The most basic objection to human embryonic stem (ES) cell research is rooted in the fact that ES cell derivation deprives embryos of any further potential to develop into a complete human being1,2. ES cell lines are conventionally isolated from the inner cell mass of blastocysts3,4,5 and, in a few instances, from cleavage stage embryos6,7,8,9. So far, there have been no reports in the literature of stem cell lines derived using an approach that does not require embryo destruction. Here we report an alternative method of establishing ES cell lines—using a technique of single-cell embryo biopsy similar to that used in pre-implantation genetic diagnosis of genetic defects10—that does not interfere with the developmental potential of embryos. Five putative ES and seven trophoblast stem (TS) cell lines were produced from single blastomeres, which maintained normal karyotype and markers of pluripotency or TS cells for up to more than 50 passages. The ES cells differentiated into derivatives of all three germ layers in vitro and in teratomas, and showed germ line transmission. Single-blastomere-biopsied embryos developed to term without a reduction in their developmental capacity. The ability to generate human ES cells without the destruction of ex utero embryos would reduce or eliminate the ethical concerns of many.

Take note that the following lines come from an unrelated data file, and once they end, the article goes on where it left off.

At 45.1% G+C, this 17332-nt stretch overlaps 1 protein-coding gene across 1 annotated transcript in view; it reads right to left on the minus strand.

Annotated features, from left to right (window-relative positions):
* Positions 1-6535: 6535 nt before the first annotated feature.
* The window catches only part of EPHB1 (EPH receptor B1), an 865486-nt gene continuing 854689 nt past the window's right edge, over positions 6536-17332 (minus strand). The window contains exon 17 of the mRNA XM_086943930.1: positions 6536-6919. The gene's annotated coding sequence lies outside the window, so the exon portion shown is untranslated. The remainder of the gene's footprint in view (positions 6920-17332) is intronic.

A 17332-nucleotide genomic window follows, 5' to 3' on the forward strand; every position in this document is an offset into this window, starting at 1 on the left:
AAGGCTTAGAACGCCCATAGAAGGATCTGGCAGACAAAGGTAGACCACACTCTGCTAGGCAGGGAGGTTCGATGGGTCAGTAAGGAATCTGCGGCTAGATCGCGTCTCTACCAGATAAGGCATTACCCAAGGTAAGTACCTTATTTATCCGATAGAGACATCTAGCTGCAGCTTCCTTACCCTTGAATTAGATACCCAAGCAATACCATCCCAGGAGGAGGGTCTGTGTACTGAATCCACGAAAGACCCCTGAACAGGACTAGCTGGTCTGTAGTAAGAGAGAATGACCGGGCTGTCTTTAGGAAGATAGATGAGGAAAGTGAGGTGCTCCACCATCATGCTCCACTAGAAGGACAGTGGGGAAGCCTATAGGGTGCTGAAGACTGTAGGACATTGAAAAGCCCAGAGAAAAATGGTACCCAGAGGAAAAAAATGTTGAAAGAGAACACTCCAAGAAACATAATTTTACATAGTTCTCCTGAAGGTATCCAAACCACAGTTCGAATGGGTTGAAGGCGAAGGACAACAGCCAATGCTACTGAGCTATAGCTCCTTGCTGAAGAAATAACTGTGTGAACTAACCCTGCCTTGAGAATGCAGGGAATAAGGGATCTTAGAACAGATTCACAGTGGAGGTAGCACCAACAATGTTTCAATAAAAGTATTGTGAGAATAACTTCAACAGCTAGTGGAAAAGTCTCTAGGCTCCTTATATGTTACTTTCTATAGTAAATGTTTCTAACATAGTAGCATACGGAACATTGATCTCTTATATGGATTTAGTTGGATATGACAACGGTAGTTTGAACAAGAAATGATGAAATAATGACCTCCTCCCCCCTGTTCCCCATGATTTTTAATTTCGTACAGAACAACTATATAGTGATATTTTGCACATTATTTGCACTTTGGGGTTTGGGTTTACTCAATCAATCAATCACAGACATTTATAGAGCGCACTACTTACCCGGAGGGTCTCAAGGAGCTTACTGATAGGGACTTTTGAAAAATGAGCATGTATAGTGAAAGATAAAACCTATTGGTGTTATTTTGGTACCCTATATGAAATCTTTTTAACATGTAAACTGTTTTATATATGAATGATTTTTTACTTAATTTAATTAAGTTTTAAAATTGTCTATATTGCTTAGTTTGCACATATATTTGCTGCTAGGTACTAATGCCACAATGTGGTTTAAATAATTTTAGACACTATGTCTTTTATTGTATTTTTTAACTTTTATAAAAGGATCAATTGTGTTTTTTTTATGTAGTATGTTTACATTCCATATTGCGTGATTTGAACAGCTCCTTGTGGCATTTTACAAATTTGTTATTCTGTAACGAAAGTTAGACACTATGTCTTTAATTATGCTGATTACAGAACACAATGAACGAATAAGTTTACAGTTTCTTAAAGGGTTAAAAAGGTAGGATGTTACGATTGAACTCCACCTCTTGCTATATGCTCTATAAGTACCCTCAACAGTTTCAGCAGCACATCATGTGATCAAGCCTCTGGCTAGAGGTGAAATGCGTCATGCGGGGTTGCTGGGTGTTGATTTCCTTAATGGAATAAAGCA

A series of six separate experiments was carried out to determine whether stem cell lines can be generated from single blastomeres (Supplementary Table 1). Eight-cell stage 129/Sv-ROSA26:lacZ mouse embryos were biopsied through a hole made in the zona pellucida with piezo-pulse drilling, and the biopsied (7-cell) embryos transferred to the oviducts of 1.5 days post coitum (d.p.c.) synchronized surrogate mothers. Each isolated blastomere was aggregated with a small clump of green fluorescent protein (GFP)-positive 129Sv/CD-1 mouse ES (mES) cells, and after incubation for 24–48 h, a growing ‘bud’ of GFP-negative cells was observed on the sides of the majority (60%) of GFP-mES clusters (Fig. 1a, b). The cell aggregates were plated onto mitomycin C-treated mouse embryonic fibroblasts (MEFs) and cultured in mES cell growth medium11. Approximately half (36 out of 75) of them formed rapidly growing clumps of cells within 2–4 days, which were separated from GFP-positive mES cells by hand under a fluorescence microscope. The cells were expanded using mechanical and enzymatic methods, while further selecting by eye for the colonies morphologically resembling ES cells and excluding any GFP-positive cells (Fig. 1c–f). In four experiments, putative lines of LacZ+ ES cells were produced (Fig. 2a, c) that exhibited normal karyotype (Fig. 3g) and maintained markers of pluripotency after up to >50 passages. Each line expresses octamer binding protein 4 (Oct-4), stage-specific embryonic antigen (SSEA)-1, nanog and alkaline phosphatase (Fig. 2e, g, i). Polymerase chain reaction (PCR) analysis confirmed the presence of LacZ but not GFP gene sequences in these cells (Supplementary Fig. 1a, b). Together with the karyotype analyses, the absence of GFP also rules out the possibility of contamination and/or fusion of the blastomere-derived lines with the ES cells used for co-culture.